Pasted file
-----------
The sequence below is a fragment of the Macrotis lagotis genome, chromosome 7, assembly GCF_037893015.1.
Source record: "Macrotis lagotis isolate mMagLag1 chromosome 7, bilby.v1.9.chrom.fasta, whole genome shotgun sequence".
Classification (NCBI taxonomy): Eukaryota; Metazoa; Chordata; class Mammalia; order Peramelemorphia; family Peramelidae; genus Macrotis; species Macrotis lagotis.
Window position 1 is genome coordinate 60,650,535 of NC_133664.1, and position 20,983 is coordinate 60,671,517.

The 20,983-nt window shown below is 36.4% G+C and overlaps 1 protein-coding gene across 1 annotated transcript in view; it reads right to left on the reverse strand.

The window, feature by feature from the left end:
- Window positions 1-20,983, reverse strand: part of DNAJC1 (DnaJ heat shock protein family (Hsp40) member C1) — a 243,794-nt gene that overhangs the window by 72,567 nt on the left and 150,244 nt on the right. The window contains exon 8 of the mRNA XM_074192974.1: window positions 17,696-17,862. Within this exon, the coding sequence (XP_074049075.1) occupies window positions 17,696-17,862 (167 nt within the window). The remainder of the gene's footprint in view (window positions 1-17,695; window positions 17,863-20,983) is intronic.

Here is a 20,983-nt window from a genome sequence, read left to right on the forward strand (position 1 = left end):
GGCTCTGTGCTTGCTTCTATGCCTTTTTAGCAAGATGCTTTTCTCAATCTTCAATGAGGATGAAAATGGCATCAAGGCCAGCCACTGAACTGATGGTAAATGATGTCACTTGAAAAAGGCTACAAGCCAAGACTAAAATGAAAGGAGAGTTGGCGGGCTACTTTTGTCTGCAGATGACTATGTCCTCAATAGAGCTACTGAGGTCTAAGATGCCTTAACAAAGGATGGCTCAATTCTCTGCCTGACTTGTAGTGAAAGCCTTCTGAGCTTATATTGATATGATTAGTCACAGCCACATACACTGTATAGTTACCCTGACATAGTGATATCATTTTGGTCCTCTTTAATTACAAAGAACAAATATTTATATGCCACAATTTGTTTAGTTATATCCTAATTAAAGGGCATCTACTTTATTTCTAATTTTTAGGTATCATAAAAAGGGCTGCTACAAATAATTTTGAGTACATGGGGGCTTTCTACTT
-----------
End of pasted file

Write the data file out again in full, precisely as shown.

The sequence below is a fragment of the Macrotis lagotis genome, chromosome 7, assembly GCF_037893015.1.
Source record: "Macrotis lagotis isolate mMagLag1 chromosome 7, bilby.v1.9.chrom.fasta, whole genome shotgun sequence".
Classification (NCBI taxonomy): Eukaryota; Metazoa; Chordata; class Mammalia; order Peramelemorphia; family Peramelidae; genus Macrotis; species Macrotis lagotis.
Window position 1 is genome coordinate 60,650,535 of NC_133664.1, and position 20,983 is coordinate 60,671,517.

The 20,983-nt window shown below is 36.4% G+C and overlaps 1 protein-coding gene across 1 annotated transcript in view; it reads right to left on the reverse strand.

The window, feature by feature from the left end:
- Window positions 1-20,983, reverse strand: part of DNAJC1 (DnaJ heat shock protein family (Hsp40) member C1) — a 243,794-nt gene that overhangs the window by 72,567 nt on the left and 150,244 nt on the right. The window contains exon 8 of the mRNA XM_074192974.1: window positions 17,696-17,862. Within this exon, the coding sequence (XP_074049075.1) occupies window positions 17,696-17,862 (167 nt within the window). The remainder of the gene's footprint in view (window positions 1-17,695; window positions 17,863-20,983) is intronic.

Here is a 20,983-nt window from a genome sequence, read left to right on the forward strand (position 1 = left end):
GGCTCTGTGCTTGCTTCTATGCCTTTTTAGCAAGATGCTTTTCTCAATCTTCAATGAGGATGAAAATGGCATCAAGGCCAGCCACTGAACTGATGGTAAATGATGTCACTTGAAAAAGGCTACAAGCCAAGACTAAAATGAAAGGAGAGTTGGCGGGCTACTTTTGTCTGCAGATGACTATGTCCTCAATAGAGCTACTGAGGTCTAAGATGCCTTAACAAAGGATGGCTCAATTCTCTGCCTGACTTGTAGTGAAAGCCTTCTGAGCTTATATTGATATGATTAGTCACAGCCACATACACTGTATAGTTACCCTGACATAGTGATATCATTTTGGTCCTCTTTAATTACAAAGAACAAATATTTATATGCCACAATTTGTTTAGTTATATCCTAATTAAAGGGCATCTACTTTATTTCTAATTTTTAGGTATCATAAAAAGGGCTGCTACAAATAATTTTGAGTACATGGGGGCTTTCTACTT